Domain-wall engineering and topological defects in ferroelectric and ferroelastic materials

A Publisher Correction to this article was published on 28 September 2020

This article has been updated


Ferroelectric and ferroelastic domain walls are 2D topological defects with thicknesses approaching the unit cell level. When this spatial confinement is combined with observations of emergent functional properties, such as polarity in non-polar systems or electrical conductivity in otherwise insulating materials, it becomes clear that domain walls represent new and exciting objects in matter. In this Review, we discuss the exotic polarization profiles that can arise at domain walls with multiple order parameters and the different mechanisms that lead to domain-wall polarity in non-polar ferroelastic materials. The emergence of energetically degenerate variants of the domain walls themselves suggests the existence of interesting quasi-1D topological defects within such walls. We also provide an overview of the general notions that have been postulated as fundamental mechanisms responsible for domain-wall conduction in ferroelectrics. We then discuss the prospect of combining domain walls with transition regions observed at phase boundaries, homo- and heterointerfaces, and other quasi-2D objects, enabling emergent properties beyond those available in today’s topological systems.

Key points

  • In ferroelectrics, the emergence of an additional polarization component at the wall, distinct from the bulk domain polarization, leads to analogues of magnetic Bloch and Néel walls. The stabilization of these walls opens the possibility of quasi-1D topological defects separating wall regions of opposite polarities.

  • Polar domain walls in ferroelastics rely on two mechanisms: a polarity imposed by the natural symmetry of strain-compatible domain walls, which can be described by flexoelectric coupling, and the emergence of a potentially switchable polarity when their natural symmetry is broken.

  • Several mechanisms are responsible for domain-wall conduction in ferroelectrics: extrinsic intra-bandgap defect states, intrinsic depression of the conduction band and intrinsic shift of the band structure induced by local electric fields.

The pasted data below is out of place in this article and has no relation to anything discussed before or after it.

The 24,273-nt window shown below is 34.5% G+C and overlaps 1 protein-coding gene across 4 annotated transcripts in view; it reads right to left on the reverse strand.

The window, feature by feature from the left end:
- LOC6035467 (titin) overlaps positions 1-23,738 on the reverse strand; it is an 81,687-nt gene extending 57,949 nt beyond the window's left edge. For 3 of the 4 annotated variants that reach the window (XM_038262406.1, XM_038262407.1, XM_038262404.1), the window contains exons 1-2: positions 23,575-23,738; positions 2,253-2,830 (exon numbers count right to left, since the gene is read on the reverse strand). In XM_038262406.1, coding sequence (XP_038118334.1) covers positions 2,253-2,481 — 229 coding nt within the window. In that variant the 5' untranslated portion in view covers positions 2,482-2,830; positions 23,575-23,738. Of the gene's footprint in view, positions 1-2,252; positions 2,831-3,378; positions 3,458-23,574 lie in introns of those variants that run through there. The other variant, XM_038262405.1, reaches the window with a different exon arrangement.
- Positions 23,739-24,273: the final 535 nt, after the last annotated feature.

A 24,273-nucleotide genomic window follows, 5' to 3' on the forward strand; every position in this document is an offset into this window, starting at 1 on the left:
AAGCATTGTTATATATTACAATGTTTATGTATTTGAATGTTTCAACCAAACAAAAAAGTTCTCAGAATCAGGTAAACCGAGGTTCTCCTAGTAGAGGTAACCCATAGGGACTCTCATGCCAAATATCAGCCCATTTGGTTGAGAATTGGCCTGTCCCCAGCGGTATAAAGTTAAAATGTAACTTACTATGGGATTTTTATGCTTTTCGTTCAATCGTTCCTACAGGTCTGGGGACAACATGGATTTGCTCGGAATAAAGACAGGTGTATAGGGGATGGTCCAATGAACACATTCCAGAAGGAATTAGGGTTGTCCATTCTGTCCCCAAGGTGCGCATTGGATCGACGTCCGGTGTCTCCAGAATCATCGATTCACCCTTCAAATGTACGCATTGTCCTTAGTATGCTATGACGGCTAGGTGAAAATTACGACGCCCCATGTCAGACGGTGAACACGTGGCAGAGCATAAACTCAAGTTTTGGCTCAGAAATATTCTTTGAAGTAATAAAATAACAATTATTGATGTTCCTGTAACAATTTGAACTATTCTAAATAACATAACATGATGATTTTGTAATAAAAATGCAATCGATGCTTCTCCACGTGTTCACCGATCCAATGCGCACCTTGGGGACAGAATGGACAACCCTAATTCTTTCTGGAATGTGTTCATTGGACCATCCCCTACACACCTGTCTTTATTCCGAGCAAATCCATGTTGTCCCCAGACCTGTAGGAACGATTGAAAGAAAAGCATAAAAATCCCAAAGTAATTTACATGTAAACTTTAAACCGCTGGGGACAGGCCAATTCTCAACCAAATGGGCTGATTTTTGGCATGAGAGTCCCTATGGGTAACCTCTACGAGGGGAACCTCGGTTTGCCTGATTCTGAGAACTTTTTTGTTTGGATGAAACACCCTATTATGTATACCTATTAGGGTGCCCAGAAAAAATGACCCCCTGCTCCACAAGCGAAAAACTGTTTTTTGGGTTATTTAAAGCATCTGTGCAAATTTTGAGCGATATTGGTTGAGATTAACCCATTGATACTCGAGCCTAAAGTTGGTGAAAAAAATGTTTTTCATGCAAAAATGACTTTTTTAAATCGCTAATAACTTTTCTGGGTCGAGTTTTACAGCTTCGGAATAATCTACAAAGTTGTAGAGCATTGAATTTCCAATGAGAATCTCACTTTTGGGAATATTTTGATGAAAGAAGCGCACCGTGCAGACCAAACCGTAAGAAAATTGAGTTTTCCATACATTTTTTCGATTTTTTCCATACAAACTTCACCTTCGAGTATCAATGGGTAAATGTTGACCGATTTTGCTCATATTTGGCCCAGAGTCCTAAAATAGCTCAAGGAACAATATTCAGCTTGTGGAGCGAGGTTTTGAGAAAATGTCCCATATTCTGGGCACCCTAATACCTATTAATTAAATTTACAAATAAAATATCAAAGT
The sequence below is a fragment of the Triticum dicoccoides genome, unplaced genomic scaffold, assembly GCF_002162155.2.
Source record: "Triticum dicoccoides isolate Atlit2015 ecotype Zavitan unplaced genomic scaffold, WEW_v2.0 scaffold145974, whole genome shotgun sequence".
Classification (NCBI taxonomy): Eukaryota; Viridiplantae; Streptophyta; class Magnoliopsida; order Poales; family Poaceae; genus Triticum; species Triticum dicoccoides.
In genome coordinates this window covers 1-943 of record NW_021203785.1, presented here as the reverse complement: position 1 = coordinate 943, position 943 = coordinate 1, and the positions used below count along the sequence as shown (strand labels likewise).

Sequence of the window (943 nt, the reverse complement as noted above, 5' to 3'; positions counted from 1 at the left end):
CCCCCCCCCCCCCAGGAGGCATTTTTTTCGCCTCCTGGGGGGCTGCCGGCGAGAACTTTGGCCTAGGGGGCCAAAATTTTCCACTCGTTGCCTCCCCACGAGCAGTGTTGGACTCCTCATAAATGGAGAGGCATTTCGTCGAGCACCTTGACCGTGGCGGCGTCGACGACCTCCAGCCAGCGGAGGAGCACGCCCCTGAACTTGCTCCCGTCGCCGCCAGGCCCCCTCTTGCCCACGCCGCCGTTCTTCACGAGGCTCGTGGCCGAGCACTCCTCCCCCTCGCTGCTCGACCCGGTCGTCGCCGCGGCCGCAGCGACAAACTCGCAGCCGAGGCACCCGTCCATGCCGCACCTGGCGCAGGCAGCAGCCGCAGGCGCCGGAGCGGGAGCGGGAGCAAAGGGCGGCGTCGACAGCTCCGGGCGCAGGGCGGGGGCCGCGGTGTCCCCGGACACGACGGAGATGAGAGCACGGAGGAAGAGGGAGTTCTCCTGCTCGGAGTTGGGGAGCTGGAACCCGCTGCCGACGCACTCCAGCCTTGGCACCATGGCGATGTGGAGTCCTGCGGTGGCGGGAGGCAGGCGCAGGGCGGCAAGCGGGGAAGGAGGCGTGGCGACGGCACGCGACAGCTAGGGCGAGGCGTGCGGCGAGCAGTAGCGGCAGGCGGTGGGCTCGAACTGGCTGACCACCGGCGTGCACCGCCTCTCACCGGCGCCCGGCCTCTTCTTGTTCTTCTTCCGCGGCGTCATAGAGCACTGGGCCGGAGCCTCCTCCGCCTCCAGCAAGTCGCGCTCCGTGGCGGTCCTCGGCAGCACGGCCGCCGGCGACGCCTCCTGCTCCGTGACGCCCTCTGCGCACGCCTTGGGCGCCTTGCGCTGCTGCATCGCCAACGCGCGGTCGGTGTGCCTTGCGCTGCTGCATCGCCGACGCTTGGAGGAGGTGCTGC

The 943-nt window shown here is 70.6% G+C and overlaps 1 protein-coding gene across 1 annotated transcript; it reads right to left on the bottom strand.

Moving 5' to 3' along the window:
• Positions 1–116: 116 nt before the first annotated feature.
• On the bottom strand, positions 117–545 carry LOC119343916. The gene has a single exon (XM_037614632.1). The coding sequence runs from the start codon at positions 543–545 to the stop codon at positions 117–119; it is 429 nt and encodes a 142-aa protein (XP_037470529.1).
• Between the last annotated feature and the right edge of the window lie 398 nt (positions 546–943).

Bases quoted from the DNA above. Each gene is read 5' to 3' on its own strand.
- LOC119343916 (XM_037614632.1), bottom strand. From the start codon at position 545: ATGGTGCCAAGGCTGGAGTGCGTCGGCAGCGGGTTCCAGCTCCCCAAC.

• Transition regions occurring at phase boundaries, homo- and heterointerfaces, and other quasi-2D objects probably exist at a smaller length scale near domain walls and could lead to exceptional properties and coupling phenomena.

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Fig. 1: Mechanisms leading to polar domain walls.
Fig. 2: Polar domain walls in non-polar CaTiO3.
Fig. 3: Typical mechanisms of domain-wall conduction.
Fig. 4: Conduction at 180° domain walls.
Fig. 5: Exceptional properties arising at transition regions.

Change history

  • 28 September 2020

    An amendment to this paper has been published and can be accessed via a link at the top of the paper.


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G.F.N. thanks the Royal Commission for the Exhibition of 1851 for the award of a Research Fellowship. J.K. and M.G. acknowledge financial support from the Fond National de Recherche Luxembourg through a PEARL grant (no. FNR/P12/4853155/Kreisel). J.H. acknowledges financial support from the Czech Science Foundation (project no. 19-28594X). D.M. was supported by the Research Council of Norway through its Centres of Excellence funding scheme, project number 262633, “QuSpin” and by NTNU via the Onsager Fellowship Program and the Outstanding Academic Fellows Program. E.K.H.S is grateful to EPSRC (EP/K009702/1) and the Leverhulme Foundation (RPG-2012-564).

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Layer group

A group of symmetry operations applicable to objects possessing a lattice translation invariance along two directions only in 3D space. Planar domain walls in crystals are such objects.


Qualifying a group that does not contain inversion as a symmetry operation.

Point group

A set of symmetry operations that keep at least one point of the crystal fixed. The point group symmetry is relevant when describing only physical properties of crystals or domain walls.

Ginzburg–Landau type modelling

Modelling approaches that exploit the dependence of the thermodynamical potential on the magnitudes and gradients of order parameter components. For example, it allows one to predict profiles of the course of order parameters across a ferroelectric domain wall.

Fowler–Nordheim behaviour

One of the possible tunnelling behaviours of electrons under a high electric field.

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Nataf, G.F., Guennou, M., Gregg, J.M. et al. Domain-wall engineering and topological defects in ferroelectric and ferroelastic materials. Nat Rev Phys 2, 634–648 (2020).

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